Running in the family

It's a gene no one wants to have, and one family in Renews is taking drastic steps to safeguard their health

Danette Dooley danette@nl.rogers.com
Published on November 26, 2008

For many people, Sept. 11 conjures up images of death and destruction.

Amelda (Wilson) Boland, 41, of Renews will remember Sept. 11, 2008 as the date she had lifesaving surgery.

Her father died of stomach cancer in 1987 at age 62.

"We knew Dad died from a rare form of cancer, but we had no idea it was genetically linked at that time ...," she said, "and this cancer has taken so many lives in our family already."

For many people, Sept. 11 conjures up images of death and destruction.

Amelda (Wilson) Boland, 41, of Renews will remember Sept. 11, 2008 as the date she had lifesaving surgery.

Her father died of stomach cancer in 1987 at age 62.

"We knew Dad died from a rare form of cancer, but we had no idea it was genetically linked at that time ...," she said, "and this cancer has taken so many lives in our family already."

Hereditary diffuse gastric cancer begins in the lining of the stomach.

An aggressive cancer, it is difficult to diagnose and is usually incurable once it is advanced enough to be detected.

Boland's aunt died of it before she was 35.

Most people with the gene are from the Merasheen Island/Placentia Bay area.

Earlier this year, a blood test confirmed Boland had a genetic mutation linked to the cancer. The gene has been traced back to her great-great-grandmother.

"I knew if I had it that I was going to go for the gastrectomy," she says.

"After seeing my dad and my aunt and numerous other family members suffer, I didn't want to go through that because by the time it's discovered, it's usually spread to other different organs."

In September, Boland had her stomach removed and her esophagus connected to her small intestine.

Although an endoscopy test to detect stomach cancer was negative in June, biopsy reports after her stomach was removed confirmed that there were seven spots of cancer already in her stomach lining.

Boland calls the surgery life changing as well as life saving.

Her days are now filled with weakness, nausea and pain.

"It's been a rough road and I think it will be for another while," she said.

"I've got no energy whatsoever, whereas I used to be a very active person. Even when I wake up in the morning, by 10 o'clock I'm really tired. And a trip to town like today is really exhausting."

Boland was in St. John's Monday for a doctor's appointment.

Taking care of her health is crucial, she said, and that means eating small amounts of food every two hours.

That's difficult, when the mere thought of food makes her feel sick.

"When I try to eat, I've been having a problem with getting things stuck," she said, adding there's an operation she'll likely have that will make swallowing food a little easier.

Well into the interview, Boland says her body is telling her it's time to eat.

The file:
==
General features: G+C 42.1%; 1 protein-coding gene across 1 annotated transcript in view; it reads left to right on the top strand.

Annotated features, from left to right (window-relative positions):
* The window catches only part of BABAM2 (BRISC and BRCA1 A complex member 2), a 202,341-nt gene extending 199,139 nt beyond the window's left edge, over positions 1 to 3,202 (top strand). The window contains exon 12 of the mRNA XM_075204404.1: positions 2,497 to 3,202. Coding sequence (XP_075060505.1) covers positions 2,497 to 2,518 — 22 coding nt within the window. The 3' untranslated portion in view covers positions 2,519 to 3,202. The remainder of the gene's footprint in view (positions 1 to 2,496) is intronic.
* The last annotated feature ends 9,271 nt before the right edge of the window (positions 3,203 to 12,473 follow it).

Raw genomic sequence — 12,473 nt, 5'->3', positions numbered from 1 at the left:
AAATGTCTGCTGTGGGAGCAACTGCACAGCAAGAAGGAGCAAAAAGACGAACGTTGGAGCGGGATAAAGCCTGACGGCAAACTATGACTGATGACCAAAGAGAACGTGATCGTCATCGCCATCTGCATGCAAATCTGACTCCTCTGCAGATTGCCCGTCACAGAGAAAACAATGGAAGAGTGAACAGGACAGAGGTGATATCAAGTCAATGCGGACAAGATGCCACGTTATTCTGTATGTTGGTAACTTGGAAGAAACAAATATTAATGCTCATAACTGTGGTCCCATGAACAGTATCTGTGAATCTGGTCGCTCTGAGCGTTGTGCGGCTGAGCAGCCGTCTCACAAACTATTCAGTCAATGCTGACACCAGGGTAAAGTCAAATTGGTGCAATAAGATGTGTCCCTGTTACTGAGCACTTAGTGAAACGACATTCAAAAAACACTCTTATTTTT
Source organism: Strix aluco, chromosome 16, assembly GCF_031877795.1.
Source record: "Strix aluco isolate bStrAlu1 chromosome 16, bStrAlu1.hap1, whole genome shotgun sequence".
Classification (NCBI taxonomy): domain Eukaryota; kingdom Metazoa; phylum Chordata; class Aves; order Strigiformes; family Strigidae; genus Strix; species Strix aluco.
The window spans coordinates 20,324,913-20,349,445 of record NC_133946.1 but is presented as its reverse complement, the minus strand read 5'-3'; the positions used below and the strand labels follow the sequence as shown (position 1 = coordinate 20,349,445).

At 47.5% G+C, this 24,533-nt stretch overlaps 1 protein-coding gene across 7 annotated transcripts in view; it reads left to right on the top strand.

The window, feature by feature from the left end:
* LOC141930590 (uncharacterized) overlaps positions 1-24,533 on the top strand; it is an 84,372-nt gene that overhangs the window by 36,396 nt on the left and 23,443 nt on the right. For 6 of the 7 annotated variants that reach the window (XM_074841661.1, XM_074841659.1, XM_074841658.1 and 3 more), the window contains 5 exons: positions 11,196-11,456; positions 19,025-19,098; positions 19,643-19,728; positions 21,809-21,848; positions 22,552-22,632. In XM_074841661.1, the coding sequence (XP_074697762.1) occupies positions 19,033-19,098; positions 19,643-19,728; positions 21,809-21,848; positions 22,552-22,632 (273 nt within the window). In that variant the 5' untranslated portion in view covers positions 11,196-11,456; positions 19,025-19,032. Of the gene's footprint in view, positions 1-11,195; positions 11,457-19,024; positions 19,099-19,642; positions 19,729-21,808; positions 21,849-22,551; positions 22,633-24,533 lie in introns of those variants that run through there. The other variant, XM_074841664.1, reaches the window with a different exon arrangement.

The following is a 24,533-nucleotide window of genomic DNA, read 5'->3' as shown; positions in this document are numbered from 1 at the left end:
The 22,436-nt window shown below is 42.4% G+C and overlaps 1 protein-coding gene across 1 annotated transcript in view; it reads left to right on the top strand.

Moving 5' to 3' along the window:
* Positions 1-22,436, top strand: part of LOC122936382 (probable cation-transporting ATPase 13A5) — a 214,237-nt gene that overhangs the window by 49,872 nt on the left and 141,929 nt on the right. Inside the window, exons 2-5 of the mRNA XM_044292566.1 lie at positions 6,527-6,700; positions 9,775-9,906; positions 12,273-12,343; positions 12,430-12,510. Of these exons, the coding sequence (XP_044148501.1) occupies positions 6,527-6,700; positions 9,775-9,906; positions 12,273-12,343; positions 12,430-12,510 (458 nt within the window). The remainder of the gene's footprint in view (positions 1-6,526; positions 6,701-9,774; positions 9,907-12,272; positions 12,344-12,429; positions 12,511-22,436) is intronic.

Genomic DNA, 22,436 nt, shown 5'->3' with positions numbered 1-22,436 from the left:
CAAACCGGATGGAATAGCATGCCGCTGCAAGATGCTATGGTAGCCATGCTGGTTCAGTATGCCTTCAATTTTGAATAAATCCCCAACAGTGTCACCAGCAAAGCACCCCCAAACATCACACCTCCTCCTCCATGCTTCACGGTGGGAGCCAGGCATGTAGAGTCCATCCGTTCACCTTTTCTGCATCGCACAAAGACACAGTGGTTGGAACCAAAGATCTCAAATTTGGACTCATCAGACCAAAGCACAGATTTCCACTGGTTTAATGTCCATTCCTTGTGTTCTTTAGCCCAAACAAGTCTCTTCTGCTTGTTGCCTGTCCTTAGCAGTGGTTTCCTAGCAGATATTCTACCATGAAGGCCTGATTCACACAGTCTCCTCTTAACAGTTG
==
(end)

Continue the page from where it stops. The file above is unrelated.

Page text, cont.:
She peels a banana, takes three small bites, then says she feels full.

Since the surgery, she's lost 30 lbs.

"This is so different for me, because I used to love to eat," she said.

People who carry the gene are also at a higher risk of developing breast cancer. This may mean that sometime down the road, Boland will undergo a double mastectomy.

Boland hasn't returned to her job as a student assistant and her husband, who's her main caregiver, Gerry is still off work from his job at Hibernia.

"Only for the help of my husband and my family and friends coming in preparing the meals and getting my youngest daughter ready for school - because I haven't been able to do any of that - without them I don't know where I'd be," she said.

Boland is grateful to her surgeon, Dr. Alan Kwan and to genetic counsellor Dr. Andree MacMillan.

Boland's sister, who also tested positive for the gene, had her stomach removed just weeks ago.

Boland's 24-year-old daughter - who has two young children - also carries the gene.

"It's devastating for her, especially after seeing how sick and miserable I've been and seeing my sister go through this, too," Boland says.

"She's still making up her mind on what she's going to do."

There is a 50/50 chance that Boland's 10-year-old daughter will carry the gene, but testing won't be done until she's 18.

Boland's doctors say her recuperation could take 18 months.

"I'm just soldiering along, taking it day-by-day," she says.

Genetic testing for the former of cancer in Boland's family is available at Dr. David Huntsman's laboratory at the University of British Columbia.

Huntsman is a graduate of Memorial University's medical school.

Boland said her message to others is that, if there is any chance the gene may be in your family, get tested.

All it takes is a simple blood test.

"Then," she said, "if you have the gene, you can make the decision on whether or not you want to do something about it and not wait until it's too late."

danette@nl.rogers.com